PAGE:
What’s at Stake in the ACB Confirmation Hearings?

Constitutional lawyer Randy Barnett simplifies the looming debates over competing judicial philosophies

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Transcript

Bob Zadek: How did we get to a point in our country’s history where Americans are required to understand the dynamic of the Supreme Court if they wish to intelligently participate in government? Is it healthy that a branch of government with no budget or power to enforce its rulings, composed of nine, unelected public servants has become so important?

Originalism vs. “Living Constitutionalism”

Bob Zadek: You are a strong advocate for a concept of interpretation of the Constitution which has been called “originalist” — looking at the original meaning of the Constitution. The alternative philosophy, which you and I do not subscribe to, is called the “living Constitution.” Help us understand those two very different interpretations.

“If judges can undo the original Constitution, why couldn’t they just undo any amendment that would change it?”

If the Supreme Court were ever to enforce the original meaning of the Constitution and that meaning completely flew against modern contemporary opinion, I would predict a rapid amendment. They would have the virtue of having a text that judges can follow in the future when they have to interpret the meaning of the new amendment. In fact, anyone who proposes a new amendment surely wants that amendment to be read as it was meant to be read at the time it was enacted, or else why propose the amendment itself? If judges can undo the original Constitution, why couldn’t they just undo any amendment that would change it?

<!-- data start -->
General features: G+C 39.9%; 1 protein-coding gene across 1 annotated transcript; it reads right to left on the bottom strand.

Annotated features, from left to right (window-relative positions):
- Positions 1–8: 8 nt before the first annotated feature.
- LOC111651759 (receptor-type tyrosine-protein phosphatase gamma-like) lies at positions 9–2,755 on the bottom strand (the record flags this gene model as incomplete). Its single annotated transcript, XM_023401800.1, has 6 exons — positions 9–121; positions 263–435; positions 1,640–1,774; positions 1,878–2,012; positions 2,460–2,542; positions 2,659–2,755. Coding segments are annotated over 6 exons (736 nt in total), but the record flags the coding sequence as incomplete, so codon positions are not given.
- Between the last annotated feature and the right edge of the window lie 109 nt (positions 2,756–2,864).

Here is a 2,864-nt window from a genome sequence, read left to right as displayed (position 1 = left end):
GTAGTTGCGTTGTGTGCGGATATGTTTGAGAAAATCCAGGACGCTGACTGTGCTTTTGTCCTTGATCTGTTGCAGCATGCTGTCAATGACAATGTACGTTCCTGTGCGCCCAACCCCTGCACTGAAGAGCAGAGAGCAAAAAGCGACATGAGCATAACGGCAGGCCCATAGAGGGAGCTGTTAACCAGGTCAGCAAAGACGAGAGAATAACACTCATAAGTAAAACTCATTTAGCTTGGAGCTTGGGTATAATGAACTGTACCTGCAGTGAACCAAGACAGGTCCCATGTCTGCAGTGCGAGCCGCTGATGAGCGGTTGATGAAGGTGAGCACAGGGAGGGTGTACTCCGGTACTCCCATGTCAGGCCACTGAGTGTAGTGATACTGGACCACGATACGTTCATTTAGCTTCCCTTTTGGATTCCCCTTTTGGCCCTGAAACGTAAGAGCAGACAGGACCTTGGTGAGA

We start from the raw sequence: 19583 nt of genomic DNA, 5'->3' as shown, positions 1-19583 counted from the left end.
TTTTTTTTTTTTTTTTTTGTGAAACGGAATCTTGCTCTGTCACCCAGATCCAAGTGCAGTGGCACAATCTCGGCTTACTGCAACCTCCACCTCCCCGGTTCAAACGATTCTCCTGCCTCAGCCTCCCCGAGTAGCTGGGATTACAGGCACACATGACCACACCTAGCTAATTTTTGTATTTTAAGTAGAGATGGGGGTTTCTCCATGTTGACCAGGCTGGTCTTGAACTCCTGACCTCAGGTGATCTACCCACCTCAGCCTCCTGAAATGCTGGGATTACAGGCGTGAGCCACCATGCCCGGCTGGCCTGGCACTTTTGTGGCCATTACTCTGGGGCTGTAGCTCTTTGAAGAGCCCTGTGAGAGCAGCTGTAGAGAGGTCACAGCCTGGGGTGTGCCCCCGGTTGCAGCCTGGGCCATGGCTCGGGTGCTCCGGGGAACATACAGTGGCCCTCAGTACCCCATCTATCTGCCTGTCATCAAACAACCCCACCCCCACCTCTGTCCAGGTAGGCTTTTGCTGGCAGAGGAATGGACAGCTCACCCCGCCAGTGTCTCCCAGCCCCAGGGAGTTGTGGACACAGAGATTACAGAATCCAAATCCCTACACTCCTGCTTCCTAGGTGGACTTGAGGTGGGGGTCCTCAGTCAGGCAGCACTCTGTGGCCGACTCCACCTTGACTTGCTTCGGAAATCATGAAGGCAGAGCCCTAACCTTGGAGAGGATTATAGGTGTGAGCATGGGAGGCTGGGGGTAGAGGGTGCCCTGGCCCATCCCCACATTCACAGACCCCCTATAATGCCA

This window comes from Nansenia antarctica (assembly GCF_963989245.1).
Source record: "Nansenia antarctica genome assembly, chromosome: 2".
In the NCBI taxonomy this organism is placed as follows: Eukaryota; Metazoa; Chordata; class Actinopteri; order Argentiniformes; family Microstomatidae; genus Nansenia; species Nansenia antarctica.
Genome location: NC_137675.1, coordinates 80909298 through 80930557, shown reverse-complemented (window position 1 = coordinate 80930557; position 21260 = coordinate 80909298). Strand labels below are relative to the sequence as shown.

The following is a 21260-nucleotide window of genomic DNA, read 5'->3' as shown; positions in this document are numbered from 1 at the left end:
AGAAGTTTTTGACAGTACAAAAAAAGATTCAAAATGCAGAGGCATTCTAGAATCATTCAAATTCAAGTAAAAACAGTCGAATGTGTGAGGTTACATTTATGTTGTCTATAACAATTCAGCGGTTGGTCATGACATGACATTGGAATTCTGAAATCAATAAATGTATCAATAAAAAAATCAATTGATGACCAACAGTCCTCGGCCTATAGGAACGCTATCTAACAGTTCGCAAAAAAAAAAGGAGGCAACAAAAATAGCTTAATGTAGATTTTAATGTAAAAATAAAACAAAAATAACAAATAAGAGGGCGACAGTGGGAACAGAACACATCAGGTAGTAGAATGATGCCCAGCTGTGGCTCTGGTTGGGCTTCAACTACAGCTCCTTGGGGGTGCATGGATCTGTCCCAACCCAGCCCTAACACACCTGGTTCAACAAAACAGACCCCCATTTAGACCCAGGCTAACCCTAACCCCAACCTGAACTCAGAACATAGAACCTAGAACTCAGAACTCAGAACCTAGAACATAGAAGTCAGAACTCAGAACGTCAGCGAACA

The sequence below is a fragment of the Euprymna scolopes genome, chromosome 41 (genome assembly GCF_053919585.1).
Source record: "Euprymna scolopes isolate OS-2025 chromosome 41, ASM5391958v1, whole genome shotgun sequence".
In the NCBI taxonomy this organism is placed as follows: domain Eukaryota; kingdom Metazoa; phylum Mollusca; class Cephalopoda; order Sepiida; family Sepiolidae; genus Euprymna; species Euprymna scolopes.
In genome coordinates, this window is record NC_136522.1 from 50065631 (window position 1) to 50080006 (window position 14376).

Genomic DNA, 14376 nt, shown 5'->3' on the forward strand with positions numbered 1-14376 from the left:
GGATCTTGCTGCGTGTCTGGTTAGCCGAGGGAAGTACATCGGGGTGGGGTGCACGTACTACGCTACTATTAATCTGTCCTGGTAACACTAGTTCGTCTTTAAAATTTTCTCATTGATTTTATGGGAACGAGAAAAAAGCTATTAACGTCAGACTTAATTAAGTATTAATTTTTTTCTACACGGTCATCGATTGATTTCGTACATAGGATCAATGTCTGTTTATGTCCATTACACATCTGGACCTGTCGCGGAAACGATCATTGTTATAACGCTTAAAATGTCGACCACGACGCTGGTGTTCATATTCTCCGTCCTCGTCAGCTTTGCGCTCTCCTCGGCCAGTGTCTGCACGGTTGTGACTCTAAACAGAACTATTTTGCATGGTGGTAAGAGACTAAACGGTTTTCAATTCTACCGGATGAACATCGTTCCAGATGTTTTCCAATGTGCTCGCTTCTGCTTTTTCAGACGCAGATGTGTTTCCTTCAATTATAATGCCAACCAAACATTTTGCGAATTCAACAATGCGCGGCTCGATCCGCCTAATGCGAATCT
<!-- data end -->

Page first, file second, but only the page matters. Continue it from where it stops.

An Argument for Originalism: Safeguarding the Voice of the People

Bob Zadek: There is an intellectual passion behind originalism. It’s not just Bears versus Giants versus Niners. Tell us why you are intellectually committed to originalism? Not just because it is conservative and perhaps we are conservative — it has nothing to do with that. There is a deeper, more important reason.

“What a written constitution provides is a rule of law to govern those who govern us.”

Not only that, we could change the law, as we wish to as it fits our needs of the moment. And I think everybody would agree that would be a very chaotic way to have a society, where each individual person would make up their own law. It would be like having living speed limits instead of a speed limit for everybody.

“[E]very national election is a fight to the death to prevent the people we disagree with from having their way and imposing their will on us.”

Living Constitutionalism: A Usurpation of “We the People”

Bob Zadek: What makes it seem like our disagreement and polarization is more intense? I concluded that the problem was that the devolution of power from the states to Washington means the stakes in Washington elections get increasingly higher, because it’s a fight to the death. If you lose the battle in a national election, then the other side gets to impose their political philosophy on you. Whereas with diffused power at the state level, you are not painted into a corner. You are not stuck with having the choice of staying here or moving to another country, you can just vote with your feet. You have a safety valve. Before you get that angry, you just get up and move.

“The Supreme Court is usurping the role of the people, not the role of the legislators, because the legislators also are supposed to be servants of the people as well.”